Try a yellow ribbon
I love the convenience and versatility of pasta, and these four recipes sing in their simplicity and depth of flavour. With a generous glug of olive oil and a dash of citrus, these comforting dishes add sumptuousness to any dinner table
Pasta is an unrivalled vehicle for flavour and sates the appetite whatever the season
There is no food I can evangelise about more than pasta. The toothsome chew, a silky sauce that hugs each piece … It cooks in little more than 10 minutes, it’s an unrivalled vehicle for flavour and it sates the appetite whatever the season (but most excellently as the months grow colder).
As a young chef, I spent a lot of time in a kitchen that championed Italian cuisine, so my cooking is rooted in that tradition. There are five things I learned there about cooking pasta. For keen cooks, pasta enthusiasts and Italians, none of this will be new, and many will have their own ideas, but these are the things that work for me:
1 Water. Your cooking water should be salted like the sea, and there should be plenty of it – 1 litre for every 100g of pasta. Crucially, it should be at a rolling boil when you add your pasta because the pasta will cool the water.
2 Al dente. Pasta continues to cook in the hot sauce and even more as it sits on the plate. I cook mine to be a minute or so under exactly how I like it, just before it hits al dente.
3 Reserve a cup of cooking water. Before you drain your pasta, keep back a cup of the water to add to the sauce later. The starch in it helps bring the pasta and sauce together.
4 Mix. I always add my pasta to the warm pan of sauce. I mix them together with a wooden spoon or tongs, at which point I add some of the pasta water. I am not a fan of pasta and sauce served separately. 5 Oil. Most of my sauces are vegetablebased so I am generous with the amount of olive oil I add (it’s not needed as much with sauces that contain dairy or meat). It adds flavour, a lush texture and some richness.
5 Slow-cooked leek pappardelle with crispy white beans and lemon Serves 4
4 large leeks
Salt and black pepper
400g tin of cannellini beans, drained 400g pappardelle
A handful of green olives, stoned and chopped
A few sprigs of basil
50g of pecorino, grated
1 Cut the leeks in half lengthways, then wash well under cold running water. Cut way the root and then cut away the tough green top and then cut the leek in half, giving you long lengths of leek not too different to the pappardelle.
2 Heat the butter in a large frying pan, add the leeks and put over a low heat. Cook gently until the leeks are soft, silky and cooked through. Season well.
3 Pat your drained beans dry with kitchen paper and season them well. Put another small frying pan over a high heat, add some olive oil and, once it’s hot, add the beans. Cook for a few minutes, stirring all the time until the beans are crisp on the outside. Watch out as one or two may pop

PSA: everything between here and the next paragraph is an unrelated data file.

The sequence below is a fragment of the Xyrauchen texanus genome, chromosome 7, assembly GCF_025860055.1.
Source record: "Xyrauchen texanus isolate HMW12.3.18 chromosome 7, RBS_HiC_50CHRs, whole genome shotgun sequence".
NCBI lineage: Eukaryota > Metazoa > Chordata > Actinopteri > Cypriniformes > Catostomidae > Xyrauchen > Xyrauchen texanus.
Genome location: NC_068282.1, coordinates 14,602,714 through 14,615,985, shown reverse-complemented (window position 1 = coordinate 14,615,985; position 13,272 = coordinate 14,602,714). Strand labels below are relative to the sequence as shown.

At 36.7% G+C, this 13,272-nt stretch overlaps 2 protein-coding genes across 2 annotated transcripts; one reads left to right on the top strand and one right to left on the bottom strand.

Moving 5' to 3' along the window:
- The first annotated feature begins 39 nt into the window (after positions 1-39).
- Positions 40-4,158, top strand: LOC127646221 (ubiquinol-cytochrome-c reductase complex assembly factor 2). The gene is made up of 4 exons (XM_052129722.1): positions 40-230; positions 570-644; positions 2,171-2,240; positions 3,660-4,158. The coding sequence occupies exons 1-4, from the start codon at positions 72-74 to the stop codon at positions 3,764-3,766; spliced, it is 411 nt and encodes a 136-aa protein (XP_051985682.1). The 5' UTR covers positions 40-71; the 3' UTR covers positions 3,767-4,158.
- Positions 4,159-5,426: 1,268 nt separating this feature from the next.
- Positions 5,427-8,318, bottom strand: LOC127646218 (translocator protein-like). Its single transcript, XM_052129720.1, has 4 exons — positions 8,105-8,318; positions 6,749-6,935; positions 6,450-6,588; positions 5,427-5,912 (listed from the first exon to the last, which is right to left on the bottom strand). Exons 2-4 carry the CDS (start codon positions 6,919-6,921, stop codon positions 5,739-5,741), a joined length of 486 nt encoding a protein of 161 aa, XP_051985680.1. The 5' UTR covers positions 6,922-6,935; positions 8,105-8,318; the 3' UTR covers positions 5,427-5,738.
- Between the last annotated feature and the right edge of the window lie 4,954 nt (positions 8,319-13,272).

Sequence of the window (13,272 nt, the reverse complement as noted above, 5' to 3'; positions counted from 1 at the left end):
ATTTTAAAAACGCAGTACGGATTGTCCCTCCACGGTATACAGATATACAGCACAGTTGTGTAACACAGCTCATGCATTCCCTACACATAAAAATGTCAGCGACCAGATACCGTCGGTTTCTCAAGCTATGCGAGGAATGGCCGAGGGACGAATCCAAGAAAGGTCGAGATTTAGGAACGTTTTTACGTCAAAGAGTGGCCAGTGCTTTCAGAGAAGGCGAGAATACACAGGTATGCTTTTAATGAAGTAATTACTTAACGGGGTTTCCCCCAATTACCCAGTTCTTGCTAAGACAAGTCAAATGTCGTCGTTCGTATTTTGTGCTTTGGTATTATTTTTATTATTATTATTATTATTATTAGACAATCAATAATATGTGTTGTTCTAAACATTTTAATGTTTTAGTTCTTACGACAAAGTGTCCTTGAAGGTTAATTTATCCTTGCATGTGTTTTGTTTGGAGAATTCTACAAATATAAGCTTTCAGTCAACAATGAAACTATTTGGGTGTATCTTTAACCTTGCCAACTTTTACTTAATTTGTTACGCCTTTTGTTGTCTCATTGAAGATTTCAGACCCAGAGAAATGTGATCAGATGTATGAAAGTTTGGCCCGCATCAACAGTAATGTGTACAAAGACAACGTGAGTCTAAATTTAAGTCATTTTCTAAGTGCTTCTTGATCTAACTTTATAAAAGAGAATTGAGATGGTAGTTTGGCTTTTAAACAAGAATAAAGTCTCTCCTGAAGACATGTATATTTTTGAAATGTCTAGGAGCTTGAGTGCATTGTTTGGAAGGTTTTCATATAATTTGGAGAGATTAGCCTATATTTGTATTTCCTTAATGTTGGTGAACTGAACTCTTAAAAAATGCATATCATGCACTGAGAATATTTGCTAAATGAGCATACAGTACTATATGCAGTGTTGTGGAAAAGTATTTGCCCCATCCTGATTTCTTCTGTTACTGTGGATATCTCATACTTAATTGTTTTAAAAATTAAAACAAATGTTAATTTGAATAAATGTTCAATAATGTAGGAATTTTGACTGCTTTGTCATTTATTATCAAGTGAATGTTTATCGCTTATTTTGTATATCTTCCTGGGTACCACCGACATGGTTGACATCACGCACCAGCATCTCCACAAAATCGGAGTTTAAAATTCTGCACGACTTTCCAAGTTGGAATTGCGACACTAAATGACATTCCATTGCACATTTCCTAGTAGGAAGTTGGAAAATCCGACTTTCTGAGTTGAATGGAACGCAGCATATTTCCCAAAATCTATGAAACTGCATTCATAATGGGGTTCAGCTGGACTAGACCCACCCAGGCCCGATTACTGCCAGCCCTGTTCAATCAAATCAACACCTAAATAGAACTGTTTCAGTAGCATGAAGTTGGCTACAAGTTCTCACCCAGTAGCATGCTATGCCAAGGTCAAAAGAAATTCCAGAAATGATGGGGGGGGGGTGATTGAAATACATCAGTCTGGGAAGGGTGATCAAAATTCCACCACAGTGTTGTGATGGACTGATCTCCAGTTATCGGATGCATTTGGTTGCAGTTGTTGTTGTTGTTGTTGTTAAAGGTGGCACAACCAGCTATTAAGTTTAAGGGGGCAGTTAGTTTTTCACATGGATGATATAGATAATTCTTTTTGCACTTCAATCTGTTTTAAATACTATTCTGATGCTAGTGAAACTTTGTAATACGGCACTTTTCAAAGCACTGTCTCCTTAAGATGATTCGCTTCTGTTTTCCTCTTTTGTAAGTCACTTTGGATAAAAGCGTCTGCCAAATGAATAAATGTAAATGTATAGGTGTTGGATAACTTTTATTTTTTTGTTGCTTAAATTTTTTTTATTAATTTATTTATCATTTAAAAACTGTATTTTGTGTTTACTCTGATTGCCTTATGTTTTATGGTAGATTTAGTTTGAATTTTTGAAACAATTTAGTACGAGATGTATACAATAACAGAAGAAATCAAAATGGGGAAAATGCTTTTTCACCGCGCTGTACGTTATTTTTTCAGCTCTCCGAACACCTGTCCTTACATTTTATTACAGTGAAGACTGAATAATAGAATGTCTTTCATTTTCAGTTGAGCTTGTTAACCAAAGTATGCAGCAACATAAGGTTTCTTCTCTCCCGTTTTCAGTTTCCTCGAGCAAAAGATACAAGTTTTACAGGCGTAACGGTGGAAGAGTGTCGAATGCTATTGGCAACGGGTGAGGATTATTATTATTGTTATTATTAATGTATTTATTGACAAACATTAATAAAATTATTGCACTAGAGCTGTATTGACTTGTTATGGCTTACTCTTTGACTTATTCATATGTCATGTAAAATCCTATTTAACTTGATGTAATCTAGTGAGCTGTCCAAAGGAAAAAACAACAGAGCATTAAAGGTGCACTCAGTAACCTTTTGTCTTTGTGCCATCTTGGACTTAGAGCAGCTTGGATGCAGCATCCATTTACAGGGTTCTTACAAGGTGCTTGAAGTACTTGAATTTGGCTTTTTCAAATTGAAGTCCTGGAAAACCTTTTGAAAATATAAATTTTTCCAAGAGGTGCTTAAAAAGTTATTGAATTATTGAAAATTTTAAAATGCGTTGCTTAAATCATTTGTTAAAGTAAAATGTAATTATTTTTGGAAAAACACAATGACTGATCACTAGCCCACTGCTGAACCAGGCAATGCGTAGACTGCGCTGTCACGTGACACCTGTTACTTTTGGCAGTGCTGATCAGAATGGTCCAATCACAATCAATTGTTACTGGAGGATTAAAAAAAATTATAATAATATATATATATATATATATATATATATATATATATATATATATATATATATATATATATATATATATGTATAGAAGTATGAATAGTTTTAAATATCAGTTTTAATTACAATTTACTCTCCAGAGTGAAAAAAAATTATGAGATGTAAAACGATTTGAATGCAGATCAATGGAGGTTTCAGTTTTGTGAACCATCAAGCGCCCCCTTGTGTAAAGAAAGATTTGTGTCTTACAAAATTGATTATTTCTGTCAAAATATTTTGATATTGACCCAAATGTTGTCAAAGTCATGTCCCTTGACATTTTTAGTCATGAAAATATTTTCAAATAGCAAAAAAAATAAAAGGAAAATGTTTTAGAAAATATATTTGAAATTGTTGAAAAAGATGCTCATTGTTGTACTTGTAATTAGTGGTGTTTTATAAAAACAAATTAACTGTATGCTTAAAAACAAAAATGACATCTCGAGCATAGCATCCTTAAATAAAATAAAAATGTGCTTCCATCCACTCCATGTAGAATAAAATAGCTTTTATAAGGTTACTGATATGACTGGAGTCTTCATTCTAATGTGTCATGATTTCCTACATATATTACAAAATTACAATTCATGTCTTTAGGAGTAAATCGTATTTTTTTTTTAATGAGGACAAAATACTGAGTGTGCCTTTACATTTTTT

and bounce out of the pan.
4 Once the leeks are cooked, bring a large pan of salted water to the boil and cook the pasta until it is al dente.
5 Meanwhile, add the olives to the leeks and tear in most of the basil, add the zest of ½ the lemon and the juice of the whole lemon and heat gently.
6 Once the pasta is cooked, drain it (reserving a cupful of the cooking water) and add it to the pan with the leeks. Add a good grating of pecorino and toss together. Finish with the last of the basil leaves and some shavings of pecorino.
6 One-pan kale, tomato and lemon zest spaghetti
Set a full kettle to boil. Put 400g spaghetti in a large pan for which you have a lid along with 400g halved cherry tomatoes, the zest of 2 lemons, 100ml olive oil and 1 tsp salt. Add 1 litre boiling water, cover and bring to the boil. Meanwhile, trim 400g of kale and shred the leaves. As soon as the water is boiling, remove the lid and simmer on high heat, turning the pasta every 30 seconds. After 6 minutes, add the kale and cook for a final 2 minutes. Remove from the heat, sit for 2 minutes, then serve topped with grated parmesan.
7 Crisp garlic, broccoli and blood orange pappardelle
Fry 4 thinly sliced garlic cloves in 2 tbsp olive oil until crisp – drain on kitchen paper, and reserve the oil. When cooled, mix the oil with 150g creme fraiche and the zest and juice of 1 blood orange. Season well. Cook 500g pappardelle, drain and reserve a mug of the cooking water. Cook 400g purple sprouting broccoli until it has lost its rawness but retains bite, then drain and mix into the pappardelle along with the creme fraiche mixture, adding a little pasta water at a time until you have a subtle pink creamy sauce. Serve with grated parmesan.
8 Bright-pink pasta
Peel and coarsely grate 300g raw beetroot, and fill and boil your kettle. Fry the beetroot in a drizzle of oil, with 2 tbsp capers for 7 minutes, until there is no liquid left in the pan. Meanwhile, cook 400g wholewheat tagliatelle to packet instructions reserving a mug of cooking water. Three minutes before it’s ready, put the pasta in the pan with the beetroot and 150ml of the cooking water and simmer over a high heat for a further 3 minutes until all the water has evaporated and the pasta is perfectly cooked. Remove from the heat and stir in a small bunch of chopped dill and the juice of a lemon. Finish with a generous glug of olive oil and season to serve.
Cook’s tip Instead of drying the seasoned beans, you could coat them in a little olive oil and roast them at 200C/400F/ gas 6 for about 10 minutes, if you prefer.